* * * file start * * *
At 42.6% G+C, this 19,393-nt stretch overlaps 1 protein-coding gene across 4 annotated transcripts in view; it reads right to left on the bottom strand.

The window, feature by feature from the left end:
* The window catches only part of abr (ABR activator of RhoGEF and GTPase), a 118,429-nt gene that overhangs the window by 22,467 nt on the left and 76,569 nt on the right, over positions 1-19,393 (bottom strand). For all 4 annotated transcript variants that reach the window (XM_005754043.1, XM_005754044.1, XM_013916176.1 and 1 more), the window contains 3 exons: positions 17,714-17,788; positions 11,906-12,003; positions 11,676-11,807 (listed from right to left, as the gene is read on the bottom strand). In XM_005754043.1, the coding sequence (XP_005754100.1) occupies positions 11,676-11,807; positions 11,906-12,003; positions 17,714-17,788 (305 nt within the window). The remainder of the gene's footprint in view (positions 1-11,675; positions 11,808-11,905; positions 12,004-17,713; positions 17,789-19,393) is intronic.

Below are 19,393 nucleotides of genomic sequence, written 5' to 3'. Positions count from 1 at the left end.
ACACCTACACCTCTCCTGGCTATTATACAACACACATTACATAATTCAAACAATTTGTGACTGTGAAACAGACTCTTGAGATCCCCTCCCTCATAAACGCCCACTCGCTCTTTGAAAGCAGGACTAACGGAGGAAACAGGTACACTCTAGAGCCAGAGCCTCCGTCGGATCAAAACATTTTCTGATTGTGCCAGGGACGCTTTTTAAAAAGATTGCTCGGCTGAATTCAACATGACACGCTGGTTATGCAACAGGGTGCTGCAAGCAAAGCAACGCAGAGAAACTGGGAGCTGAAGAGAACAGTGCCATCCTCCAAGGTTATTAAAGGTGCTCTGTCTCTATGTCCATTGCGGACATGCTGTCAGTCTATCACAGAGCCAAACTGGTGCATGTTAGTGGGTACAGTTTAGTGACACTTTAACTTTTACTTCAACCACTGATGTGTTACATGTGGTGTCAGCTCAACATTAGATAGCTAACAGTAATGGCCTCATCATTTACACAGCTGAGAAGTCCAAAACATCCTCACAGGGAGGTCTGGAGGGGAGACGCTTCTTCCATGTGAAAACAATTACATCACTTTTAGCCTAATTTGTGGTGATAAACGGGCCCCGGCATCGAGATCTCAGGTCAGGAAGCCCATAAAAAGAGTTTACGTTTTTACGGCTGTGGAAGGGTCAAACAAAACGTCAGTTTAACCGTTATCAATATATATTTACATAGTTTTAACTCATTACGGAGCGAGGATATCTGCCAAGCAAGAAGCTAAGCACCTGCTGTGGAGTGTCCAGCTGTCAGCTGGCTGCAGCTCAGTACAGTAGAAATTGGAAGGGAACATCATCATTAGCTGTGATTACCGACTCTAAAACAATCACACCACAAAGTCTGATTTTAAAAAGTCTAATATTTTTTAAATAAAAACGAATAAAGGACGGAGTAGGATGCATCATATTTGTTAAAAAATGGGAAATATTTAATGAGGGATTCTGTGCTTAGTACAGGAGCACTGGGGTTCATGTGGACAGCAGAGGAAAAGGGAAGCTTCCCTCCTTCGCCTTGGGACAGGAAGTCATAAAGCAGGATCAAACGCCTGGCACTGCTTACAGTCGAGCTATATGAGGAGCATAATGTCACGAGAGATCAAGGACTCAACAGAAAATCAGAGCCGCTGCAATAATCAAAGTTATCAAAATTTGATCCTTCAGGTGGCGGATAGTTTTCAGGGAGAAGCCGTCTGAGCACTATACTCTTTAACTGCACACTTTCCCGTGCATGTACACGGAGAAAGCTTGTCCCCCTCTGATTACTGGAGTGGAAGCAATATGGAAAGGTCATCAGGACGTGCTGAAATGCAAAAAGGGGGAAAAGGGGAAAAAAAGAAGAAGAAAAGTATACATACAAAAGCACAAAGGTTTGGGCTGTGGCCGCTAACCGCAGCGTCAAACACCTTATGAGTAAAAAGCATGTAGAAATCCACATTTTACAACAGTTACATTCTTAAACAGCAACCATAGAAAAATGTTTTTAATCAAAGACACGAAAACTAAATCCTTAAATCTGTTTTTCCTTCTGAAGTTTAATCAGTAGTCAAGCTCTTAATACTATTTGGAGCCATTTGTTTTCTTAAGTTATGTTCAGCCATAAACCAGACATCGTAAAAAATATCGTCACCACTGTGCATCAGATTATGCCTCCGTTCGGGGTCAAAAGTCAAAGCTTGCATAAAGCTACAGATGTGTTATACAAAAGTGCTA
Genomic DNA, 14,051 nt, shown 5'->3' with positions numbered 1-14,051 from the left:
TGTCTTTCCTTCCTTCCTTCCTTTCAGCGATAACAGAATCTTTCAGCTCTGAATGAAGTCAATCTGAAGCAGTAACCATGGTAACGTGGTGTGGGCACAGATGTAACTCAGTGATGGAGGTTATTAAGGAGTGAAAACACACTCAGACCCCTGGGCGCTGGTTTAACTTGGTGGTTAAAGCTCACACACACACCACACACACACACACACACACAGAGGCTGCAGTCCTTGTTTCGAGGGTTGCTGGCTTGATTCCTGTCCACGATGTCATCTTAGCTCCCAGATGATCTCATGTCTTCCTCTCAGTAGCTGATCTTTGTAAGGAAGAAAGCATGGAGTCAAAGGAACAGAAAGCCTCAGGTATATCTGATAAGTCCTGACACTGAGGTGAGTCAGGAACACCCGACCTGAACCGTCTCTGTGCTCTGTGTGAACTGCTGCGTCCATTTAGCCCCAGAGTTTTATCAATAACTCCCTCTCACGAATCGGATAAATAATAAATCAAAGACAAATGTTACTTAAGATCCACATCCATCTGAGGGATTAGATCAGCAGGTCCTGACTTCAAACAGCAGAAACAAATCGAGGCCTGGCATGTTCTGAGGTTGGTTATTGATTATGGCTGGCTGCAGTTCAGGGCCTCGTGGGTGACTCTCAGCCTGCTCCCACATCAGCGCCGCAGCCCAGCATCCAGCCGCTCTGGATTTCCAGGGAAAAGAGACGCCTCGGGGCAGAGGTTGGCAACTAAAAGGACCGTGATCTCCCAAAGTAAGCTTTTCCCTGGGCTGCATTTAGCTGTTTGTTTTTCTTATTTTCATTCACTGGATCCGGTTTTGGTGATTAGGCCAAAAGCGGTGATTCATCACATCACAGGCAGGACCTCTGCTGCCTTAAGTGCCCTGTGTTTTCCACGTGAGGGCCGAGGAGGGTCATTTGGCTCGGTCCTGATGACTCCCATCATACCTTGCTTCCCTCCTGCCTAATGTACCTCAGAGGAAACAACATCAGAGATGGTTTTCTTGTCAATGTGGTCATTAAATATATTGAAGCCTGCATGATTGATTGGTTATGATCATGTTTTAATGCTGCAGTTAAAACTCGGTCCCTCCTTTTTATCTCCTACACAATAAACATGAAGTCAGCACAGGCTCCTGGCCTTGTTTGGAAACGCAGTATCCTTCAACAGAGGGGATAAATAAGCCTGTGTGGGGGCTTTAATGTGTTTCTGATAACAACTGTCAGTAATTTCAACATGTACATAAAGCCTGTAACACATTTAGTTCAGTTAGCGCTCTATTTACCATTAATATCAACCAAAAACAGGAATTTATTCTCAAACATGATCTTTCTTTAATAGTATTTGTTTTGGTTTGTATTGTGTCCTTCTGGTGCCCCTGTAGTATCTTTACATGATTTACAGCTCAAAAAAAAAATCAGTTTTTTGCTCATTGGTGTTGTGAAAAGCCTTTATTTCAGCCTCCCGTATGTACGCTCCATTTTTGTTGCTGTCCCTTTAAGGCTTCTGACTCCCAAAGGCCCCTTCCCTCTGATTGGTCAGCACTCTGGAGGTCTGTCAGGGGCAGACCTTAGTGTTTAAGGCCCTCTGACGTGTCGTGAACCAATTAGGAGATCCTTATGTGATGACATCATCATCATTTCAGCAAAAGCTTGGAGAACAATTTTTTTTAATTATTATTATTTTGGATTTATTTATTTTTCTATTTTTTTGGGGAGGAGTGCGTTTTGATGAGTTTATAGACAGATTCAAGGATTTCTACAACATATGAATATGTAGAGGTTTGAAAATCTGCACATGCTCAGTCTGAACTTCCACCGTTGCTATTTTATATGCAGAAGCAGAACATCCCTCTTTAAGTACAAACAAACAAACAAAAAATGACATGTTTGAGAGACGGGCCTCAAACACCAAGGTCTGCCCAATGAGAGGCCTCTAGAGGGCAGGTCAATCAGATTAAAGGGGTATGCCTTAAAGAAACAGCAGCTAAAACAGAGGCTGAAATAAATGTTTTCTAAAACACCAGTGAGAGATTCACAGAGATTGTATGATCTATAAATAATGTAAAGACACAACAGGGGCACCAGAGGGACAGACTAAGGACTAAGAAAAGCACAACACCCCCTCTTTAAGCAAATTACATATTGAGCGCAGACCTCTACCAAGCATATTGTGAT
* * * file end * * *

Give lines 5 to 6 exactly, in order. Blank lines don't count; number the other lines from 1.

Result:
ACACCTACACCTCTCCTGGCTATTATACAACACACATTACATAATTCAAACAATTTGTGACTGTGAAACAGACTCTTGAGATCCCCTCCCTCATAAACGCCCACTCGCTCTTTGAAAGCAGGACTAACGGAGGAAACAGGTACACTCTAGAGCCAGAGCCTCCGTCGGATCAAAACATTTTCTGATTGTGCCAGGGACGCTTTTTAAAAAGATTGCTCGGCTGAATTCAACATGACACGCTGGTTATGCAACAGGGTGCTGCAAGCAAAGCAACGCAGAGAAACTGGGAGCTGAAGAGAACAGTGCCATCCTCCAAGGTTATTAAAGGTGCTCTGTCTCTATGTCCATTGCGGACATGCTGTCAGTCTATCACAGAGCCAAACTGGTGCATGTTAGTGGGTACAGTTTAGTGACACTTTAACTTTTACTTCAACCACTGATGTGTTACATGTGGTGTCAGCTCAACATTAGATAGCTAACAGTAATGGCCTCATCATTTACACAGCTGAGAAGTCCAAAACATCCTCACAGGGAGGTCTGGAGGGGAGACGCTTCTTCCATGTGAAAACAATTACATCACTTTTAGCCTAATTTGTGGTGATAAACGGGCCCCGGCATCGAGATCTCAGGTCAGGAAGCCCATAAAAAGAGTTTACGTTTTTACGGCTGTGGAAGGGTCAAACAAAACGTCAGTTTAACCGTTATCAATATATATTTACATAGTTTTAACTCATTACGGAGCGAGGATATCTGCCAAGCAAGAAGCTAAGCACCTGCTGTGGAGTGTCCAGCTGTCAGCTGGCTGCAGCTCAGTACAGTAGAAATTGGAAGGGAACATCATCATTAGCTGTGATTACCGACTCTAAAACAATCACACCACAAAGTCTGATTTTAAAAAGTCTAATATTTTTTAAATAAAAACGAATAAAGGACGGAGTAGGATGCATCATATTTGTTAAAAAATGGGAAATATTTAATGAGGGATTCTGTGCTTAGTACAGGAGCACTGGGGTTCATGTGGACAGCAGAGGAAAAGGGAAGCTTCCCTCCTTCGCCTTGGGACAGGAAGTCATAAAGCAGGATCAAACGCCTGGCACTGCTTACAGTCGAGCTATATGAGGAGCATAATGTCACGAGAGATCAAGGACTCAACAGAAAATCAGAGCCGCTGCAATAATCAAAGTTATCAAAATTTGATCCTTCAGGTGGCGGATAGTTTTCAGGGAGAAGCCGTCTGAGCACTATACTCTTTAACTGCACACTTTCCCGTGCATGTACACGGAGAAAGCTTGTCCCCCTCTGATTACTGGAGTGGAAGCAATATGGAAAGGTCATCAGGACGTGCTGAAATGCAAAAAGGGGGAAAAGGGGAAAAAAAGAAGAAGAAAAGTATACATACAAAAGCACAAAGGTTTGGGCTGTGGCCGCTAACCGCAGCGTCAAACACCTTATGAGTAAAAAGCATGTAGAAATCCACATTTTACAACAGTTACATTCTTAAACAGCAACCATAGAAAAATGTTTTTAATCAAAGACACGAAAACTAAATCCTTAAATCTGTTTTTCCTTCTGAAGTTTAATCAGTAGTCAAGCTCTTAATACTATTTGGAGCCATTTGTTTTCTTAAGTTATGTTCAGCCATAAACCAGACATCGTAAAAAATATCGTCACCACTGTGCATCAGATTATGCCTCCGTTCGGGGTCAAAAGTCAAAGCTTGCATAAAGCTACAGATGTGTTATACAAAAGTGCTA
Genomic DNA, 14,051 nt, shown 5'->3' with positions numbered 1-14,051 from the left: